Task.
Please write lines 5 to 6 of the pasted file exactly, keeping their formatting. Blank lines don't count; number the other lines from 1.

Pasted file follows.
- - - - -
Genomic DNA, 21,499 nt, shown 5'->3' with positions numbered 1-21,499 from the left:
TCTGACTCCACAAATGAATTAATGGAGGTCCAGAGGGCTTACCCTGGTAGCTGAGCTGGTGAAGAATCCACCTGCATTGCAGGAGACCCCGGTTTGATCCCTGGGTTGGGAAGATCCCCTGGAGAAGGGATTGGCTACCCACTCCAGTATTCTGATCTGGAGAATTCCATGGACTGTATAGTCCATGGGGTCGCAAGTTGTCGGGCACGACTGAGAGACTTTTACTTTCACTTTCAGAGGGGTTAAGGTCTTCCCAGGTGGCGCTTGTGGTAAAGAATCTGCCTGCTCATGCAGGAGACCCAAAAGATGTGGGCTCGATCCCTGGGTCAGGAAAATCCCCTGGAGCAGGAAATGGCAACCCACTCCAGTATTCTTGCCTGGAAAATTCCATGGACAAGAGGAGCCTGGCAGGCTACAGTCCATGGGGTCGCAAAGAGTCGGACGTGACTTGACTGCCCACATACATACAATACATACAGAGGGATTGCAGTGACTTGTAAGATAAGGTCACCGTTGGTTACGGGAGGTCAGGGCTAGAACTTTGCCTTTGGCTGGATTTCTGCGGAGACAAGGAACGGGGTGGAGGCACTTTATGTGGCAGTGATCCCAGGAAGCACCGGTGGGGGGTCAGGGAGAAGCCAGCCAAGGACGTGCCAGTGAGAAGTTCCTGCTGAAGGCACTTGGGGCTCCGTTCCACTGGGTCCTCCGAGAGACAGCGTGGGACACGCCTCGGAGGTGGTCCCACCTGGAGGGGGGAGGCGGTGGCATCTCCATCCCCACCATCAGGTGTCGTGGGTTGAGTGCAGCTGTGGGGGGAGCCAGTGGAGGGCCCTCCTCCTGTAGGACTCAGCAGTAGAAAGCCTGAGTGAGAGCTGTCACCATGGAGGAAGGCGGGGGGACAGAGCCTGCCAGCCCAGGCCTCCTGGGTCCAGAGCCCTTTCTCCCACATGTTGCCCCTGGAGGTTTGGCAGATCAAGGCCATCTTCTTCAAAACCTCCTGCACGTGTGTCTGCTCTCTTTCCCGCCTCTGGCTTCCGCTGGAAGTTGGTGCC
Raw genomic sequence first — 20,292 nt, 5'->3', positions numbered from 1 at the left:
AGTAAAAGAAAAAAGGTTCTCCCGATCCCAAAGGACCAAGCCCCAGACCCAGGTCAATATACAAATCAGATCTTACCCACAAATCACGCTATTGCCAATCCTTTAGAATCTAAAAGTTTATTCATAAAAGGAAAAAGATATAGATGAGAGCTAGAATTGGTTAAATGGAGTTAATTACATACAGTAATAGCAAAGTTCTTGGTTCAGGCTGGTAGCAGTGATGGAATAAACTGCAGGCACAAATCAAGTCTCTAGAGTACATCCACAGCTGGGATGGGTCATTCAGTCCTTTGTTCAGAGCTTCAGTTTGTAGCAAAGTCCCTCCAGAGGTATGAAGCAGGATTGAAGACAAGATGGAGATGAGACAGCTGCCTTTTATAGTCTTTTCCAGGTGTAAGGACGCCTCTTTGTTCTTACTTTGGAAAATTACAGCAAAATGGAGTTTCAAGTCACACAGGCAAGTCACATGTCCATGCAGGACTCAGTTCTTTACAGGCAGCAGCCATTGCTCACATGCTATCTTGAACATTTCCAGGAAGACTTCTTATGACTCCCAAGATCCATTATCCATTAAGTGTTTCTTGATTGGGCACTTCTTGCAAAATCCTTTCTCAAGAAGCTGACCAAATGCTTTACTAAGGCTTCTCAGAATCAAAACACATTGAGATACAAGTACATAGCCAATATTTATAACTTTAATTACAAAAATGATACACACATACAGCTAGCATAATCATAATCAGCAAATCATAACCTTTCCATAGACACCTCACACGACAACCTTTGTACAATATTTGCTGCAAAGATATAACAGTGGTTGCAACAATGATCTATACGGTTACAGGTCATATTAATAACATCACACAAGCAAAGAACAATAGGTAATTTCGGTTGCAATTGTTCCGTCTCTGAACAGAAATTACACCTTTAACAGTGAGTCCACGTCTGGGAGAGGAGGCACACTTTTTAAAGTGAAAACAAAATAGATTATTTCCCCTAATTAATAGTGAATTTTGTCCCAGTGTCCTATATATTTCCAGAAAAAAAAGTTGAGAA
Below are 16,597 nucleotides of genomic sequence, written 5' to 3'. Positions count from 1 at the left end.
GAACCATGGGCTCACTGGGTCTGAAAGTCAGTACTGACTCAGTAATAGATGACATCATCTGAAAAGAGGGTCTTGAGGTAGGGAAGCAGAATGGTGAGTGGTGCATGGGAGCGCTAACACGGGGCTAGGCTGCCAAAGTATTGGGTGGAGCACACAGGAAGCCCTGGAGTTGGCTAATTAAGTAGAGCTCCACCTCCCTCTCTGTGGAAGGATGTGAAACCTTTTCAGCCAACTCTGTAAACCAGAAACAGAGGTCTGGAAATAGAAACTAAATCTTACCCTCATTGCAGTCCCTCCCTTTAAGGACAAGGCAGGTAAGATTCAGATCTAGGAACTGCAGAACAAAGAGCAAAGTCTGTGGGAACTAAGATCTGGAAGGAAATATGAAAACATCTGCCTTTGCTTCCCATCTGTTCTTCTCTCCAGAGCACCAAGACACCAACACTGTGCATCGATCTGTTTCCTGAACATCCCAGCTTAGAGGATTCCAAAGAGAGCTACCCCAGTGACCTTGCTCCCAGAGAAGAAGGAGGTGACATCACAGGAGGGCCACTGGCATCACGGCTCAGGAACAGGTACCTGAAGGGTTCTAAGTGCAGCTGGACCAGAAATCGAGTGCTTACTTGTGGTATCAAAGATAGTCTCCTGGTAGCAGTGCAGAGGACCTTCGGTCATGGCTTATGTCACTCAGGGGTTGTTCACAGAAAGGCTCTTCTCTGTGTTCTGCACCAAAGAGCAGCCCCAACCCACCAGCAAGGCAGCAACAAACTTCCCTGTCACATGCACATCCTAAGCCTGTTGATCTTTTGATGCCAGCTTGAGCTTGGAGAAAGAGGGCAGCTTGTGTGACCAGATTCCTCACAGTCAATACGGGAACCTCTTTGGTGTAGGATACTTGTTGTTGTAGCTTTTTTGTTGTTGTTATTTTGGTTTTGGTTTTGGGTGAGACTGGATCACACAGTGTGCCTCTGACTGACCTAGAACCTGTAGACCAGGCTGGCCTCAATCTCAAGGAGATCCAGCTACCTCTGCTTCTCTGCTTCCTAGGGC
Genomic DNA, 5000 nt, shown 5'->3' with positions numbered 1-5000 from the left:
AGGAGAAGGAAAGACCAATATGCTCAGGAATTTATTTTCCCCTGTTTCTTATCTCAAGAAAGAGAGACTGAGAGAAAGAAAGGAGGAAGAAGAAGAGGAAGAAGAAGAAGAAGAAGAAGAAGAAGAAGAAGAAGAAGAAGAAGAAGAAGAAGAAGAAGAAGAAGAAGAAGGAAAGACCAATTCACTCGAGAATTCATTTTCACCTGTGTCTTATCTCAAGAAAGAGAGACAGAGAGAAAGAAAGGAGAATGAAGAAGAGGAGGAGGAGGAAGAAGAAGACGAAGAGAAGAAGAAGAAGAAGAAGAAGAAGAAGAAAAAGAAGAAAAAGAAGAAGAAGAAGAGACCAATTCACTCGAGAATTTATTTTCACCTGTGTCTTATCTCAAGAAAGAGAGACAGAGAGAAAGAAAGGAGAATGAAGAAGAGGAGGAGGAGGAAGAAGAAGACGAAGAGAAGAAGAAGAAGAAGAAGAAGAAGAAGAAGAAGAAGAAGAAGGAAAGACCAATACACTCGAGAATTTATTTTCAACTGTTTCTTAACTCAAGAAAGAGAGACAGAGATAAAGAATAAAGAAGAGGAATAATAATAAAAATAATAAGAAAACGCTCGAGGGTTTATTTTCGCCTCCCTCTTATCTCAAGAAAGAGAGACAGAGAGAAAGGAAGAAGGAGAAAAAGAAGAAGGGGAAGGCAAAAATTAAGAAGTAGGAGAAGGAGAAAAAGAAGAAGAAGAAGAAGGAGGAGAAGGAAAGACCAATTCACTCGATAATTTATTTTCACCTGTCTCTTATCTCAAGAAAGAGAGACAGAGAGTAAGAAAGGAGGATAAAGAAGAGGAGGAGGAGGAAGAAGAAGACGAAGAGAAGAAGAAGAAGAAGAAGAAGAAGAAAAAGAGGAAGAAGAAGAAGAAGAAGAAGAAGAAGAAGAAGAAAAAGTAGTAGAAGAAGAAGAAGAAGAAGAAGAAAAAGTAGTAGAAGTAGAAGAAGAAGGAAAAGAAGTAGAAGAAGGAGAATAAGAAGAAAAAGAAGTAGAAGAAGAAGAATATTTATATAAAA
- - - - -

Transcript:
Below are 16,597 nucleotides of genomic sequence, written 5' to 3'. Positions count from 1 at the left end.
GAACCATGGGCTCACTGGGTCTGAAAGTCAGTACTGACTCAGTAATAGATGACATCATCTGAAAAGAGGGTCTTGAGGTAGGGAAGCAGAATGGTGAGTGGTGCATGGGAGCGCTAACACGGGGCTAGGCTGCCAAAGTATTGGGTGGAGCACACAGGAAGCCCTGGAGTTGGCTAATTAAGTAGAGCTCCACCTCCCTCTCTGTGGAAGGATGTGAAACCTTTTCAGCCAACTCTGTAAACCAGAAACAGAGGTCTGGAAATAGAAACTAAATCTTACCCTCATTGCAGTCCCTCCCTTTAAGGACAAGGCAGGTAAGATTCAGATCTAGGAACTGCAGAACAAAGAGCAAAGTCTGTGGGAACTAAGATCTGGAAGGAAATATGAAAACATCTGCCTTTGCTTCCCATCTGTTCTTCTCTCCAGAGCACCAAGACACCAACACTGTGCATCGATCTGTTTCCTGAACATCCCAGCTTAGAGGATTCCAAAGAGAGCTACCCCAGTGACCTTGCTCCCAGAGAAGAAGGAGGTGACATCACAGGAGGGCCACTGGCATCACGGCTCAGGAACAGGTACCTGAAGGGTTCTAAGTGCAGCTGGACCAGAAATCGAGTGCTTACTTGTGGTATCAAAGATAGTCTCCTGGTAGCAGTGCAGAGGACCTTCGGTCATGGCTTATGTCACTCAGGGGTTGTTCACAGAAAGGCTCTTCTCTGTGTTCTGCACCAAAGAGCAGCCCCAACCCACCAGCAAGGCAGCAACAAACTTCCCTGTCACATGCACATCCTAAGCCTGTTGATCTTTTGATGCCAGCTTGAGCTTGGAGAAAGAGGGCAGCTTGTGTGACCAGATTCCTCACAGTCAATACGGGAACCTCTTTGGTGTAGGATACTTGTTGTTGTAGCTTTTTTGTTGTTGTTATTTTGGTTTTGGTTTTGGGTGAGACTGGATCACACAGTGTGCCTCTGACTGACCTAGAACCTGTAGACCAGGCTGGCCTCAATCTCAAGGAGATCCAGCTACCTCTGCTTCTCTGCTTCCTAGGGC